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Freitag, 7. März 2014

Alexander Kipnis: Rare Recordings Vol. 3 - Opera live Recordings

Alexander Kipnis and Jarmila Novotna in Zauberflöte, Salzburg 1937 

The third Playlist begins with two excerpts of a Zauberflöte from the Salzburger Festspiele 1937. I don't know if it the production was filmed on a separate date or if we hear a real live performance. The sound comes from two film exerpts of the RAVAG (Austrian Radio Company) and was published on the Pearl LP you see at the bottom of this article.

Die Zauberflöte (Mozart):

 1.  Man führe Tamino...O Isis und Osiris
 2.  Morden soll ich?...In diesen heiligen Hallen

Track 2 with Jarmila Novotna (Pamina), William Werningk (Monostatos)
rec. 30.VII.1937, Salzburger Festspiele, Cond. Arturo Toscanini

A very famous recording is the Don Giovanni from the Met conducted by Bruno Walter from 1942 with Ezio Pinza, Bidu Sayao, Charles Kullmann, Jarmila Novotna and Rose Bampton. It is worth listening to in full lenght. Here is the only solo of Kipnis as Leporello:

Don Giovanni (Mozart)

3. Madamina, el catalogo e questo

Metropolitan Opera Orchestra, Cond. Bruno Walter, rec. 7.III.42

Another complete Met broadcast, which shows Kipnis in a role not very typical for him (even if he sang it a few times) is the Pelleas from 1945. Kipnis sings Arkel, the Grandfather of Golaud and "King of Allemonde" (in French) - another challenging role of a King and Father like Phillip in Don Carlos or King Marke in Tristan. It is a medium extensive role, and you have here all the important scenes with Kipnis.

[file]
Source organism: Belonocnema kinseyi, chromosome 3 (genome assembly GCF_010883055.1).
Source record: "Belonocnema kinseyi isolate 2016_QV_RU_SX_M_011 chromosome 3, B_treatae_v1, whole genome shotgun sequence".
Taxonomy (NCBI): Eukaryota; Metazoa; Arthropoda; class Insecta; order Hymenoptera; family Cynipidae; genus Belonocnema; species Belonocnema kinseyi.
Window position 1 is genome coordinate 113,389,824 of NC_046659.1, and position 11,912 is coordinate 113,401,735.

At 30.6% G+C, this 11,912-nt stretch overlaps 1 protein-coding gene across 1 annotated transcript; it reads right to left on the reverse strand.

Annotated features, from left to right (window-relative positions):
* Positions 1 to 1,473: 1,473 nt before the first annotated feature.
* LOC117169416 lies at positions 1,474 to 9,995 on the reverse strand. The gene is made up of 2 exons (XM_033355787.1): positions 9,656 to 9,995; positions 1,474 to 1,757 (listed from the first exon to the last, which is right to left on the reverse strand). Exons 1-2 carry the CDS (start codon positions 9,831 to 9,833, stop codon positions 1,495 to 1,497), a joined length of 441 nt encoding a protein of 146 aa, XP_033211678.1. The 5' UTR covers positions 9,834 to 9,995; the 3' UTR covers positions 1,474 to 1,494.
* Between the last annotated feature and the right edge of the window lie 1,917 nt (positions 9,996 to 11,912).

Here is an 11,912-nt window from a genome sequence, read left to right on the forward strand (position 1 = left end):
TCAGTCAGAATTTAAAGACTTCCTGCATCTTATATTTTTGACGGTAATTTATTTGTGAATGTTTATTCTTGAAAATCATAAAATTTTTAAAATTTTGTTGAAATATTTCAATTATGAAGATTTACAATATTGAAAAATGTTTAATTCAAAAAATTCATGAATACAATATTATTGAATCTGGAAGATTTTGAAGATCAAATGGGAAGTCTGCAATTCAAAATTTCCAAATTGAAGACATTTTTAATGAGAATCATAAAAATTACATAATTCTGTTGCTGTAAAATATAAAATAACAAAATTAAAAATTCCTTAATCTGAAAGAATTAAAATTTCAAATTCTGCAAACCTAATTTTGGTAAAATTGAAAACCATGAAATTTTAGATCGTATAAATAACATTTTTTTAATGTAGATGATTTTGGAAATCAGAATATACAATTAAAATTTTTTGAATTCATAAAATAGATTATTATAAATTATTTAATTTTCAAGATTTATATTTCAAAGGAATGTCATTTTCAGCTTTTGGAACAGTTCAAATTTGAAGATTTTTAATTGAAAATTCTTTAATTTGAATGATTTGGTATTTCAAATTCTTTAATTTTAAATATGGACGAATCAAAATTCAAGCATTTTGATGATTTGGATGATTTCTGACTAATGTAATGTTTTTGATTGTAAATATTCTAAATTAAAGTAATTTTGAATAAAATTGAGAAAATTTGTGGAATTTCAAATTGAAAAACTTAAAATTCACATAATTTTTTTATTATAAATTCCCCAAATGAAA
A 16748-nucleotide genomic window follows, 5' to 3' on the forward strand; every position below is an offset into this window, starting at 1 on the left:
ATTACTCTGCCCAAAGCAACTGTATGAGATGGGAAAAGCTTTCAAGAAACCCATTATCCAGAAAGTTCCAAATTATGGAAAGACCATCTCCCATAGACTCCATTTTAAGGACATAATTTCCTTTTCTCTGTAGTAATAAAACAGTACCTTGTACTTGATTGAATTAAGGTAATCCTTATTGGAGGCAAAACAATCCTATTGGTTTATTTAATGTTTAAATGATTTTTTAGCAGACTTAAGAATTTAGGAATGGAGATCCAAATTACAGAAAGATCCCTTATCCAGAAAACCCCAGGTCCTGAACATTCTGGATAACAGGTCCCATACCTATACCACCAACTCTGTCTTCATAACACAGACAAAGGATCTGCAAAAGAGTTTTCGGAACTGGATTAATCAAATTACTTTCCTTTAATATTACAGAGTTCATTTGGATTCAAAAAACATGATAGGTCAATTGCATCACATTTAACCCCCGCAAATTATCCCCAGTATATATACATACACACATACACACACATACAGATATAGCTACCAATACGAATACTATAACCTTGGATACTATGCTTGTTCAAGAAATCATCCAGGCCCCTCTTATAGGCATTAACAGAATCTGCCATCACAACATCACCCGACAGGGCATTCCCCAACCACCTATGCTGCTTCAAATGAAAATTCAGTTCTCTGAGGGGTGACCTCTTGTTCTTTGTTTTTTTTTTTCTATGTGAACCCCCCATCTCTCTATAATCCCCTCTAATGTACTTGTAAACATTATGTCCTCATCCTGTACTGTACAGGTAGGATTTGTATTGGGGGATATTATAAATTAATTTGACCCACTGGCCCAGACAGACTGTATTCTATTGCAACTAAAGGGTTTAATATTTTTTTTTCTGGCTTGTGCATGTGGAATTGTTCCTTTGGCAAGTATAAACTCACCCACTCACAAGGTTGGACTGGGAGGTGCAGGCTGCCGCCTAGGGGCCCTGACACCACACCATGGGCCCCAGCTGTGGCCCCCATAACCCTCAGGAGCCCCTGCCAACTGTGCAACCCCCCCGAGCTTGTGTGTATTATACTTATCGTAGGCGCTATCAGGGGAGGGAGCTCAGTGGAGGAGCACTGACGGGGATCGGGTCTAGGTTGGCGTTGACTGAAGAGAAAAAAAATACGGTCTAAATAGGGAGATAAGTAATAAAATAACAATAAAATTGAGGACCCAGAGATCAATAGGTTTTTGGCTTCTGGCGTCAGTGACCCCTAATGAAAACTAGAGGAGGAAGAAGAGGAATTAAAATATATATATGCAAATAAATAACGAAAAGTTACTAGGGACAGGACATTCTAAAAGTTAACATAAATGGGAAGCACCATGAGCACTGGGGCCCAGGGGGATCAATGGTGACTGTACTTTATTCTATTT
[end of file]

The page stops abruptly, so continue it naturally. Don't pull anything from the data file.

Pelleas et Melisande (Debussy) 

 4. Act IV - Scene 2 - Maintenant que le pere de Pelleas

5.-7. Act 5 Finale: Qu'avez-vous faites?...Qu'y a-t-il...Attention, attention!

Alexander Kipnis (Arkel), Bidu Sayao (Melisande), Lawrence Tibbett (Golaud), Lorenzo Alvary (Physician)
Orch. of the Metropolitan Opera, Cond. Emil Cooper, rec. 13.I.1945

Now comes the highlight of this playlist, the thrilling portrait of Hunding in the first act of "Die Walküre".

Die Walküre (Wagner) 1. Aufzug

 8. Müd am Herd fand ich den Mann
 9. Friedmund darf ich nicht heissen
10. Die so leidig Los Dir beschied, nicht liebte Dich die Norn